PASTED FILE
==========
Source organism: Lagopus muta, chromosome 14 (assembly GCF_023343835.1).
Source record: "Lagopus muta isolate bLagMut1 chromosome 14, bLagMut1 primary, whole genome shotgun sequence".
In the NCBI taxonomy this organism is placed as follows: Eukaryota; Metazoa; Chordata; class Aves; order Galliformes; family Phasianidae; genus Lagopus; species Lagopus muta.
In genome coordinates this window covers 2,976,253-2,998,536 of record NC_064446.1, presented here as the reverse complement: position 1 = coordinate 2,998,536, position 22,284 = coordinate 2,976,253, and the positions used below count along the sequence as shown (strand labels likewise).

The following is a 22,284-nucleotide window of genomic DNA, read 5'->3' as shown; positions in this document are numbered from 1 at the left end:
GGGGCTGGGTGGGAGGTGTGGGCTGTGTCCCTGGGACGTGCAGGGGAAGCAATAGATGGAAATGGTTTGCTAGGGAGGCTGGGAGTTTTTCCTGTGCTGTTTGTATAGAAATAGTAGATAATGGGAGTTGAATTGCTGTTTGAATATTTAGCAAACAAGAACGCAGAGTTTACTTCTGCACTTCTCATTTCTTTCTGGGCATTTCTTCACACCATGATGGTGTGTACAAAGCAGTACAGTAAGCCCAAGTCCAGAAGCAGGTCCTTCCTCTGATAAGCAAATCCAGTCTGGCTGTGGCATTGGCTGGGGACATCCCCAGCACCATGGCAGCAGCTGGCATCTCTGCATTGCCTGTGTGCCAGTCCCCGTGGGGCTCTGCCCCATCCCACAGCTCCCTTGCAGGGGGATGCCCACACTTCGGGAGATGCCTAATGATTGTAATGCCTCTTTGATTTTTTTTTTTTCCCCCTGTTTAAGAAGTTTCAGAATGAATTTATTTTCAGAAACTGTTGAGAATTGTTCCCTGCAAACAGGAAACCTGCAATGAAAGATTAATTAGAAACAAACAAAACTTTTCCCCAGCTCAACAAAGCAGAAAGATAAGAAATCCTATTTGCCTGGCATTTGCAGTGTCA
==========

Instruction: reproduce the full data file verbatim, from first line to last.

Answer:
Source organism: Lagopus muta, chromosome 14 (assembly GCF_023343835.1).
Source record: "Lagopus muta isolate bLagMut1 chromosome 14, bLagMut1 primary, whole genome shotgun sequence".
In the NCBI taxonomy this organism is placed as follows: Eukaryota; Metazoa; Chordata; class Aves; order Galliformes; family Phasianidae; genus Lagopus; species Lagopus muta.
In genome coordinates this window covers 2,976,253-2,998,536 of record NC_064446.1, presented here as the reverse complement: position 1 = coordinate 2,998,536, position 22,284 = coordinate 2,976,253, and the positions used below count along the sequence as shown (strand labels likewise).

The following is a 22,284-nucleotide window of genomic DNA, read 5'->3' as shown; positions in this document are numbered from 1 at the left end:
GGGGCTGGGTGGGAGGTGTGGGCTGTGTCCCTGGGACGTGCAGGGGAAGCAATAGATGGAAATGGTTTGCTAGGGAGGCTGGGAGTTTTTCCTGTGCTGTTTGTATAGAAATAGTAGATAATGGGAGTTGAATTGCTGTTTGAATATTTAGCAAACAAGAACGCAGAGTTTACTTCTGCACTTCTCATTTCTTTCTGGGCATTTCTTCACACCATGATGGTGTGTACAAAGCAGTACAGTAAGCCCAAGTCCAGAAGCAGGTCCTTCCTCTGATAAGCAAATCCAGTCTGGCTGTGGCATTGGCTGGGGACATCCCCAGCACCATGGCAGCAGCTGGCATCTCTGCATTGCCTGTGTGCCAGTCCCCGTGGGGCTCTGCCCCATCCCACAGCTCCCTTGCAGGGGGATGCCCACACTTCGGGAGATGCCTAATGATTGTAATGCCTCTTTGATTTTTTTTTTTTCCCCCTGTTTAAGAAGTTTCAGAATGAATTTATTTTCAGAAACTGTTGAGAATTGTTCCCTGCAAACAGGAAACCTGCAATGAAAGATTAATTAGAAACAAACAAAACTTTTCCCCAGCTCAACAAAGCAGAAAGATAAGAAATCCTATTTGCCTGGCATTTGCAGTGTCA